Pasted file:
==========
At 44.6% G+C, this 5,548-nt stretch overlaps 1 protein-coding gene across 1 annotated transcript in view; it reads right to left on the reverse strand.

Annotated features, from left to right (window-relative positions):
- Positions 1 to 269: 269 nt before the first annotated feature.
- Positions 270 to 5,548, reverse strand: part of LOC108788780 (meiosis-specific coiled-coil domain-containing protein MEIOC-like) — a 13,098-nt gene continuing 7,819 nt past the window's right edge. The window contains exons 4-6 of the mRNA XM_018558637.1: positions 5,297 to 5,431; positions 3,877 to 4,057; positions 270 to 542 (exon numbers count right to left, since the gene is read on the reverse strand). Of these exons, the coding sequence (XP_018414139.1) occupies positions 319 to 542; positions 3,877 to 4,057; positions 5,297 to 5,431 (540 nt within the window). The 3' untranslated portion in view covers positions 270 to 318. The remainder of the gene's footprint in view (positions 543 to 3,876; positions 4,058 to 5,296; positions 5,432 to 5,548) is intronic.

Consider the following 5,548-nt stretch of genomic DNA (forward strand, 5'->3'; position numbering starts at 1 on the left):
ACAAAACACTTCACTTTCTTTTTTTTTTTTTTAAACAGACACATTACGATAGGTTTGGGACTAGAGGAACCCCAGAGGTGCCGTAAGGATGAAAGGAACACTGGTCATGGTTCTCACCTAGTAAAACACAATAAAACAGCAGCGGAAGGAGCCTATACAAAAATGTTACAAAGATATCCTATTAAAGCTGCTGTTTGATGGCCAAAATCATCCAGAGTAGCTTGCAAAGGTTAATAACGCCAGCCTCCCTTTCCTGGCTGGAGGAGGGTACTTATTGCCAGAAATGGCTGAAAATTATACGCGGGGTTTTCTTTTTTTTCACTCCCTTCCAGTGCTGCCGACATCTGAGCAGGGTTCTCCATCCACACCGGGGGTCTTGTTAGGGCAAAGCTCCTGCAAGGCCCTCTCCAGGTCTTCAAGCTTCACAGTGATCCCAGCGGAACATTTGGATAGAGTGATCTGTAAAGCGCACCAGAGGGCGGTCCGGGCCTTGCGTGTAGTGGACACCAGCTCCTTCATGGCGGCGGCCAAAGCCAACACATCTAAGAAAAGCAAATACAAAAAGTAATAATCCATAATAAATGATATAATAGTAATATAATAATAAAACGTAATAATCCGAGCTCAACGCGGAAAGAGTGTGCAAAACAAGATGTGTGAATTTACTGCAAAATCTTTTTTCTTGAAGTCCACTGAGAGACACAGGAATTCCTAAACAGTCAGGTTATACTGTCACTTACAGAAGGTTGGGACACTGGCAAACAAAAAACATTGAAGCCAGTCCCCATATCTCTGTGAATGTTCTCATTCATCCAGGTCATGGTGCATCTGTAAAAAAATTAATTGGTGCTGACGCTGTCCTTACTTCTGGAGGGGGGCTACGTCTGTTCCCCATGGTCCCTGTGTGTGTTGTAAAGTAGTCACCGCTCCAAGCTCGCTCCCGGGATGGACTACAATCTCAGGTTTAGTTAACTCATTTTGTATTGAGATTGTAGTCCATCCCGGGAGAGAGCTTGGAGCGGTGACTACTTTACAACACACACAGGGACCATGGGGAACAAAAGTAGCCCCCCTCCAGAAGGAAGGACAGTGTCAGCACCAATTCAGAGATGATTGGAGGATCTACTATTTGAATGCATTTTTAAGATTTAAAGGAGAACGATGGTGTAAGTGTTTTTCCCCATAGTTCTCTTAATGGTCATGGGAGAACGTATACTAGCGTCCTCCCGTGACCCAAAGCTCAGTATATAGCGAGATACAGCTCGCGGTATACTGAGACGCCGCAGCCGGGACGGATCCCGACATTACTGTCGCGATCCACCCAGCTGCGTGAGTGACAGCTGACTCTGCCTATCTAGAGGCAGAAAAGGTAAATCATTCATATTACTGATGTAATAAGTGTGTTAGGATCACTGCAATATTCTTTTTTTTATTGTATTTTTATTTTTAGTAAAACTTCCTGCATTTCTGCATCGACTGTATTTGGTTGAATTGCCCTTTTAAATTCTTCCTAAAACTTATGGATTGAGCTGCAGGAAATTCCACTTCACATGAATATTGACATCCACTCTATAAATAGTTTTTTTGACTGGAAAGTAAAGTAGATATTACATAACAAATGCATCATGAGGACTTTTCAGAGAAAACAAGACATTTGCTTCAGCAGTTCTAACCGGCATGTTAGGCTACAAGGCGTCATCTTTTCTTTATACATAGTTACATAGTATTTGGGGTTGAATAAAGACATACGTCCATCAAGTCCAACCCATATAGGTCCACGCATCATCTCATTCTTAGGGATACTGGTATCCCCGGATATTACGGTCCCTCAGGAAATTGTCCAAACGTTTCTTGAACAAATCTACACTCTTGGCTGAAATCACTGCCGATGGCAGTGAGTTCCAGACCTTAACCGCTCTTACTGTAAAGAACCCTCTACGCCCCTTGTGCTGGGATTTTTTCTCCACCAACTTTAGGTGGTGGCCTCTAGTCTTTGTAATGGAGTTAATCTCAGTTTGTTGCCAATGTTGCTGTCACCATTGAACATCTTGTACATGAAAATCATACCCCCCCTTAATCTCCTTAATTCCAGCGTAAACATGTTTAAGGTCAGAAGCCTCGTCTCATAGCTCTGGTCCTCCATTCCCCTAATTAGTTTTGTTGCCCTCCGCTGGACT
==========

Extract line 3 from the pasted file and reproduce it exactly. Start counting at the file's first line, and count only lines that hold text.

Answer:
- Positions 1 to 269: 269 nt before the first annotated feature.